The ambiguities of Louis XVIII’s policies were most evident in the constitutional charter that he issued in 1814.
Some sections sounded like the absolute monarchy of Louis XIV; for example, the preamble asserted the royal prerogative: “The authority in France resides in the person of the king.” But the charter also granted a measure of constitutional monarchy.
There was a legislature, composed of a Chamber of Peers, appointed by the king, and a Chamber of Deputies, elected on a very restricted suffrage that allowed fewer than 100,000 of France’s 30 million the right to vote. The charter stated, and the Chambers had no formal right to confirm the king’s choices as ministers.
Yet since Louis tended to select ministers acceptable to majority opinion in the legislature, this was a kind of functional compromise with parliamentary government. Furthermore, the charter guaranteed religious toleration, a measure of freedom for the press, equality before the law, and equal eligibility to civil and military office. It also accepted the Code Napoleon and, still more important, the revolutionary property settlement.
The charter, however, greatly irritated the ultra royalists or “Ultras,” the noble and clerical emigres who had returned to France after their revolutionary exile. They were determined to recover both the privileges and the property they had lost during the Revolution. When the election of 1815 gave the Ultras control of the Chamber of Deputies, they proposed to set up special courts to deal with suspected revolutionaries. At the insistence of the allies, Louis XVIII dismissed the Chamber and held a new election, which returned a more moderate majority.
Events, however, soon strengthened the Ultras’ hand. Antirevolutionary fears swept France after the Spanish uprising of 1820. The Ultras won control of the Chamber of Deputies, reimposed censorship of the press, and put through a law giving extra weight to the votes of the wealthiest 25 percent of the already very restricted electorate. In 1821 French education was placed under the direction of the Roman Catholic bishops.
The tempo of the reaction quickened when Louis died, and his brother, the Ultra leader, became King
Charles X (r. 1824-1830). Charles greatly extended the influence of the church by encouraging the activities of the Jesuits, who were still legally banned from France; and he sponsored a law compensating the emigres for their confiscated property. The measure could be defended as a sensible political move, but it was widely, if inaccurately, believed that a concurrent reduction of the annual interest on government obligations from 5 to 3 percent was intended to defray the cost of the annuities. Many influential Parisian bondholders were infuriated by the move.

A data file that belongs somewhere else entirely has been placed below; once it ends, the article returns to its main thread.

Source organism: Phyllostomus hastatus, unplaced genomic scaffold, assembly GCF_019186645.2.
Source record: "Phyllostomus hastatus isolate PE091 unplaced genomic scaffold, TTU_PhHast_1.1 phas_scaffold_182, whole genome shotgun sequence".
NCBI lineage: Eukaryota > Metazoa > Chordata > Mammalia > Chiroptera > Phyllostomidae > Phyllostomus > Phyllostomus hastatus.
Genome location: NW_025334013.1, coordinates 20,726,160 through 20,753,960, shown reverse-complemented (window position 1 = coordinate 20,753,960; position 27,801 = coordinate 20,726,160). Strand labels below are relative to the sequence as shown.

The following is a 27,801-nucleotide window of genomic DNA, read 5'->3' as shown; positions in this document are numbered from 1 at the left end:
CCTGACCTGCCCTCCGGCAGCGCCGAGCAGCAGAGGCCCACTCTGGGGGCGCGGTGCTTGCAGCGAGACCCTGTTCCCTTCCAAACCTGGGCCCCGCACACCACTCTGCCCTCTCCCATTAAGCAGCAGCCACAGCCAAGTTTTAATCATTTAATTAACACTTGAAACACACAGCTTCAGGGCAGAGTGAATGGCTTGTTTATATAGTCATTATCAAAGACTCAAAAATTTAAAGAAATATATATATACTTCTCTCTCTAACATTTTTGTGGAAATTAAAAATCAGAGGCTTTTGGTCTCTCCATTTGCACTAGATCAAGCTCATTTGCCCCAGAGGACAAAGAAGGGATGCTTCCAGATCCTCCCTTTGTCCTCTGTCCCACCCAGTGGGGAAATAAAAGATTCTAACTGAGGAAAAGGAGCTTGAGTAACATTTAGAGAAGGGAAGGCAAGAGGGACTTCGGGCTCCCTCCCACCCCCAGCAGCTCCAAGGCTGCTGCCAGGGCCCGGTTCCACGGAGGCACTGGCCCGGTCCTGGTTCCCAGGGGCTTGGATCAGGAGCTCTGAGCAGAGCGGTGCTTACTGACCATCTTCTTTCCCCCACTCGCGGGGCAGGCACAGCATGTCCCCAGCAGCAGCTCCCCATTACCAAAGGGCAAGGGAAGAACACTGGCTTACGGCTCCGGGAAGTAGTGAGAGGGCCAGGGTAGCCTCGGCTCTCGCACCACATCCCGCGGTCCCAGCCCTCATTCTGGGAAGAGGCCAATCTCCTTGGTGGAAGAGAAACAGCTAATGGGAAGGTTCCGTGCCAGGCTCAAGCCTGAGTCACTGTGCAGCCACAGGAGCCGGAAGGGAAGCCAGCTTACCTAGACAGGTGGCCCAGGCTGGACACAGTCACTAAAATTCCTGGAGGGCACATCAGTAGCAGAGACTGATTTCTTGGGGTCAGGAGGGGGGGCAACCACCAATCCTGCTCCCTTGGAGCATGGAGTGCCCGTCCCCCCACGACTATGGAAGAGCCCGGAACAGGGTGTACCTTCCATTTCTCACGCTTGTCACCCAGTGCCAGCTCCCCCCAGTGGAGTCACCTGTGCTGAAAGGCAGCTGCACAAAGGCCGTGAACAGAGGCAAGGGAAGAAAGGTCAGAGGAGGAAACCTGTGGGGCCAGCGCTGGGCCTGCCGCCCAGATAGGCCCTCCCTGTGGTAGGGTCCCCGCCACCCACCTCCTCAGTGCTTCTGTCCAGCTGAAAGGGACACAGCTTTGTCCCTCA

After a brief attempt to conciliate the liberals, Charles X appointed as his chief minister the ultra royal
ist prince de Polignac. Polignac hoped to bolster Charles’s waning prestige by scoring a resounding naval victory. He attacked the Bey of Algiers, a largely independent vassal of the Ottoman emperor, who was notorious for his collusion with the Barbary pirates; the capture of Algiers (July 5, 1830) laid the foundation of the French empire in North Africa.
On July 25, 1830, without securing the legislature’s approval, Charles and Polignac issued the Four Ordinances, muzzling the press, dissolving the newly elected Chamber, ordering a new election, and introducing new voting qualifications that would have disenfranchised the bourgeois who were the mainstay of the opposition. The king and his chief minister believed that public opinion, mollified by the recent victory at Algiers, would accept these measures calmly. They miscalculated utterly.
Aroused by the protests of liberal journalists, encouraged by the hot summer weather, and impatient from a three-year economic recession, the Parisians initiated a riot that became a revolution. During les trois glorieuses (the three glorious days of July 27, 28, and 29) they threw up barricades, captured the Paris city hall, and hoisted the tricolor atop Notre Dame cathedral. Charles X abdicated in favor of his grandson and sailed to exile in England.
The revolutionary rank and file in 1830 came mainly from the lower bourgeoisie and the skilled workers. Their leadership came from the parliamentary opponents of Charles X and from cautious young liberals like Adolphe Thiers (1797-1877) and Francois Guizot (17871874). Thiers edited the opposition paper Le National; he had also written a history of the great revolution to show that it had not been all bloodshed but had also had a peaceful and constructive side. Guizot, too, had written history, a survey of civilization focused on the rise of the bourgeoisie.
The revolutionaries of 1830, like those of 1789, were not agreed on the kind of regime they wanted. A minority would have liked a democratic republic with universal suffrage. But many others, who identified a republic with the Terror, wanted a constitutional monarchy with a suffrage restricted to the wealthy. The moderate leaders were ready with a candidate for the throne— Louis Philippe, the duke of Orleans.
Louis Philippe (r. 1830-1848) had fought in the revolutionary army, then had emigrated in 1793 before the worst of the Terror. He claimed to have little use for the pomp of royalty, and he dressed and acted like a sober and well-to-do businessman. However, he accepted the crown at the invitation of the Chamber.
The Chamber revised the Charter of 1814 and called Louis Philippe, not “King of the France” but “King of the French.” It also substituted the red, white, and blue revolutionary tricolor for the white flag of the Bourbons. The July Monarchy, as the new regime was termed, left France far short of realizing the democratic potential of liberty, equality, and fraternity.